Physical Description of Lift
A jet engine and a propeller produce thrust by blowing air back. A
helicopter’s rotor produces lift by blowing air down, as can be seen in
Figure 1.1, where the downwash of a helicopter hovering over the
water is clearly visible. In the same way, a wing produces lift by diverting
air down. A jet engine, a propeller, a helicopter’s rotor, and a wing
all work by the same physics: Air is accelerated in the direction opposite
the desired force.
This chapter introduces a physical description of lift. It is based
primarily on Newton’s three laws. This description is useful for understanding
intuitively many phenomena associated with flight that one
is not able to understand with other descriptions. This approach
allows one to understand in a very clear way how lift changes with
such variables as speed, density, load, angle of attack, and wing area.
It is valid in low-speed flight as well as supersonic flight. This physical
description of lift is also of great use to the
pilot who desires an intuitive understanding of
the behavior and limitations of his or her airplane.
With the knowledge provided in this
book, it will be easy to understand why the
angle of attack must increase with decreasing
Its modern name comes from the Greek word for "star". The curve had a variety of names, including tetracuspid (still used), cubocycloid, and paracycle. It is nearly identical in form to the evolute of an ellipse.
A circle of radius 1/4 rolls around inside a circle of radius 1 and a point on its circumference traces an astroid. A line segment of length 1 slides with one end on the x-axis and the other on the y-axis, so that it is tangent to the astroid (which is therefore an envelope). Thepolar equation is
The astroid is therefore of degree six, and has four cusp singularities in the real plane, the points on the star. It has two more complex cusp singularities at infinity, and four complex double points, for a total of ten singularities.
The formative period of aviation and airports:
The birth of civil aviation: 1903–1913
December 17, 1903, the day Orville and Wilbur Wright succeeded in achieving
flight with a fixed-wing, heavier-than-air vehicle at Kitty Hawk, North
Carolina, has gone down in history as being the “birth of aviation.” Their first
airplane flight occurred on a large field, with sufficient room for the aircraft
to take off and land. There were no paved runways, gates, fuel facilities,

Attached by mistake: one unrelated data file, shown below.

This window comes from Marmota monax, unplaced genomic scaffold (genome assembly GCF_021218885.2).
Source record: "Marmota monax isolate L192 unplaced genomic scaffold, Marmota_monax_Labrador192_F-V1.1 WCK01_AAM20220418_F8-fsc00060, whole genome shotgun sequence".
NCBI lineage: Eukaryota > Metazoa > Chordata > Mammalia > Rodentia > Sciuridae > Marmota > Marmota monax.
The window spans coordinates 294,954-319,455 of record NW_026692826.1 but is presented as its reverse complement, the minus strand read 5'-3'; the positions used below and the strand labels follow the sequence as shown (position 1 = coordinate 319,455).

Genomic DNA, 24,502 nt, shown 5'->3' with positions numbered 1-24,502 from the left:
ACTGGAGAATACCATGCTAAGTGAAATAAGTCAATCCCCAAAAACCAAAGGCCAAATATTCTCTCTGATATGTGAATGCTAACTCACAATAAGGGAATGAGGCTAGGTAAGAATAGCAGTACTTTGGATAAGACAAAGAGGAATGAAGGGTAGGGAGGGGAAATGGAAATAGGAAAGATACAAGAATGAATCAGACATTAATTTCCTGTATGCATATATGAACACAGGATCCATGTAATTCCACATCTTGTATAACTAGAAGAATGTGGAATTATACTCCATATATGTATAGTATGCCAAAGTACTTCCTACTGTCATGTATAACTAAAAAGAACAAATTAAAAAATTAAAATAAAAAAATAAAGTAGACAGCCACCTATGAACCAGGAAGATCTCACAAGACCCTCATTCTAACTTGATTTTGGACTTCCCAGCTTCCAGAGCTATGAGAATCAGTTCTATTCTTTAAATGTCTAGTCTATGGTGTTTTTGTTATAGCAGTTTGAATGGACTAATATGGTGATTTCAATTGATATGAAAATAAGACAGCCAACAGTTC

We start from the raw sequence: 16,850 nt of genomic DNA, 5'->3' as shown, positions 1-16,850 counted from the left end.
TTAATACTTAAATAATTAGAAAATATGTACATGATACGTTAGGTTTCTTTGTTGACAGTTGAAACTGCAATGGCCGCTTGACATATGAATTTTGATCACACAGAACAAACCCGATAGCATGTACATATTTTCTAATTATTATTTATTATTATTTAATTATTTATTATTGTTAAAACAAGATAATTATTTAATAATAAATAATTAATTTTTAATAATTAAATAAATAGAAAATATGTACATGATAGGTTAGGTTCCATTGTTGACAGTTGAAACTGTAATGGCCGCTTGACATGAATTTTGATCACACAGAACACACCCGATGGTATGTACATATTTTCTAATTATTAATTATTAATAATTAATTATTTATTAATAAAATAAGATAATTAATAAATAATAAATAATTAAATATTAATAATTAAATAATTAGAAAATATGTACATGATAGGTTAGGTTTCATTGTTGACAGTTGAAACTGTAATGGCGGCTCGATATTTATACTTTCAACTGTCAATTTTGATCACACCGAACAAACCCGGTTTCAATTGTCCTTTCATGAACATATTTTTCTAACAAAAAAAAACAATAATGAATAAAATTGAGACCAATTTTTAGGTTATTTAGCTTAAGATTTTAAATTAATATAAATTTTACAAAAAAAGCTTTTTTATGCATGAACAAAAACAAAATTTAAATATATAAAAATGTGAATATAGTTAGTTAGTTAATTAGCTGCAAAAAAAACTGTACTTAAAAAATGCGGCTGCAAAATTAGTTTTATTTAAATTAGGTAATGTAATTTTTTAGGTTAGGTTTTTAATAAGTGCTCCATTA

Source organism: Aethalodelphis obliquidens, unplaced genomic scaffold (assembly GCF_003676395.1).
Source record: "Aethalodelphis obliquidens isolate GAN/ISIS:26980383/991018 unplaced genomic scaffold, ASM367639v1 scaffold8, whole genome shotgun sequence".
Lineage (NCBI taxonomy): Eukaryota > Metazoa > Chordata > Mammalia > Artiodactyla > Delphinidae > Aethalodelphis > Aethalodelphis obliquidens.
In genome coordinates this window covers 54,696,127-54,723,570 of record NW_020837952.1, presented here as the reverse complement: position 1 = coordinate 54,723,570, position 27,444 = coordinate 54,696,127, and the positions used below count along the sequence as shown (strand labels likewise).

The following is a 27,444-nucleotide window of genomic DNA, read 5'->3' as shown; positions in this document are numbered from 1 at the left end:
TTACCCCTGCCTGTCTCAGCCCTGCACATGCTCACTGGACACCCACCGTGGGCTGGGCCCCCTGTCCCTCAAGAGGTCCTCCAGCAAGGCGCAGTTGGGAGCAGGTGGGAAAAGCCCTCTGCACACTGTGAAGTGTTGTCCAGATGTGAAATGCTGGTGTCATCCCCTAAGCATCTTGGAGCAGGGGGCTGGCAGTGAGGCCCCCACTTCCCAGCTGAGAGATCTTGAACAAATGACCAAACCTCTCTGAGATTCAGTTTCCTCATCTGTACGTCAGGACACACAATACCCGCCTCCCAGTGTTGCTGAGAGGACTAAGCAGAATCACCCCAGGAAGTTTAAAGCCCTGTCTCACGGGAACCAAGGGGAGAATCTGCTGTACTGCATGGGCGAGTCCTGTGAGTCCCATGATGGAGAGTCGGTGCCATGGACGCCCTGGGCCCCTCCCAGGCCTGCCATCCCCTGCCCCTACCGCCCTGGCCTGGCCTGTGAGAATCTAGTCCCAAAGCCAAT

lights, or air traffic control. There was no terminal building and there was no
automobile-parking garage. There were no rules and regulations governing
the flight. That field in Kitty Hawk was, however, the first airport.
In the 10 years following the Wright brothers’ first flight, the aviation world
evolved in a very slow and hesitant manner, with most of the advances
focusing on improving aircraft technology, and much of the efforts trying to
promote the technology. Little, if any, consideration was focused on creating
facilities for aircraft to take off and land.
As a result, by 1912, there were only 20 recognized landing facilities in the country,
all of which were privately owned and operated. The earliest operational
airfields date as far back as 1909, although they were generally indistinguishable
from, and often also functioned as, local athletic fields, parks, and golf courses.
Construction and maintenance of early airfields were, in general, considered local
responsibility, and with limited municipal funds, and the very low level of
aviation activity, priorities to build “airports” were understandably low.
World War I: 1914–1918
The outbreak of World War I in 1914 opened up initial opportunities for fixedwing
aircraft to serve in a military capacity. The effort to use aviation as a military
force in World War I resulted in the production of thousands of aircraft
(most of which were produced and served in France, Germany, and England),
and hundreds of military pilots, to first fly reconnaissance and later fighting
missions. As a result, the U.S. military built 67 airports for the war effort. These
predominantly grass fields provided facilities to base, fuel, and maintain aircraft,
as well as provide sufficient room for takeoff and landing—but required
little other infrastructure. After the war, 25 of these military airfields remained
operational, and the rest were decommissioned.